State may pull 'pat down' rider from bill
The Justice Ministry is considering removing a clause in the Economic Arrangements Law which would grant police officers extended authority to conduct body searches of individuals who are not suspected of a crime.
"The current proposal in the Arrangements Law has crossed all the boundaries," said Knesset Speaker Reuven Rivlin, who spearheaded the move. "It is inconceivable that the Arrangements Law would include revisions to criminal laws, especially ones that would have grave ramifications for basic human rights irrespective of whether it has anything to do with the budget."
"Decisions of this nature must be taken in the traditional route of legislation and following an extended public discussion, not as part of a last-second maneuver," Rivlin said. "I will not place the proposed Economic Arrangements Law as it is presently constituted before the Knesset."
The proposed revision to the law would allow police officers extended authority in patting down individuals in public places of recreation where violent incidents are known to take place.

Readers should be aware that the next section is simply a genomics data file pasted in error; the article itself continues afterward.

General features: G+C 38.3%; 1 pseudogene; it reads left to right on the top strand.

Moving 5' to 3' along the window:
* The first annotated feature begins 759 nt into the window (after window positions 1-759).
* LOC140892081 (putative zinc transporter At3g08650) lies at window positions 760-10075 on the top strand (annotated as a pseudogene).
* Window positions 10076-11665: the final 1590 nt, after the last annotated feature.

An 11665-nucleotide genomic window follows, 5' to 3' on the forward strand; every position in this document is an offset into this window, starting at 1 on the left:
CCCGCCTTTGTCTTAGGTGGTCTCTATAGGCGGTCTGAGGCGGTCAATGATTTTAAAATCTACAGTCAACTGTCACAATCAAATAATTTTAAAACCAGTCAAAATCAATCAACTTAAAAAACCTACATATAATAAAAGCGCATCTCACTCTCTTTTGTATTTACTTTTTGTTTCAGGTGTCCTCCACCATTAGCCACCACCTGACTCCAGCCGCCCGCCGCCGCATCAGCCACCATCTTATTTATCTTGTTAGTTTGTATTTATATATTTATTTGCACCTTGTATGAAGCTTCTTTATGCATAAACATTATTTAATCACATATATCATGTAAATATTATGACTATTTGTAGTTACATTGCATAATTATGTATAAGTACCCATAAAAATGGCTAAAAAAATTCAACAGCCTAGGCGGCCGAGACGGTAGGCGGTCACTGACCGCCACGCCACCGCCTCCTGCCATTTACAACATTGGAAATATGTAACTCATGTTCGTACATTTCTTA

Currently, the police can only search a person if there is a reasonable suspicion that he is carrying a weapon, or if there is some evidence of wrongdoing by that individual.
If the rider is approved, surprise searches would be permitted in designated areas, including hospitals and medical clinics, educational institutions, restaurants, nightclubs and bars, sports facilities, movie theaters and music halls.
The searches could be used on individuals who are not suspected of committing a crime or carrying a weapon. The revision would also grant municipal inspectors and officials the power to detain and use force against individuals even though they lack professional police training.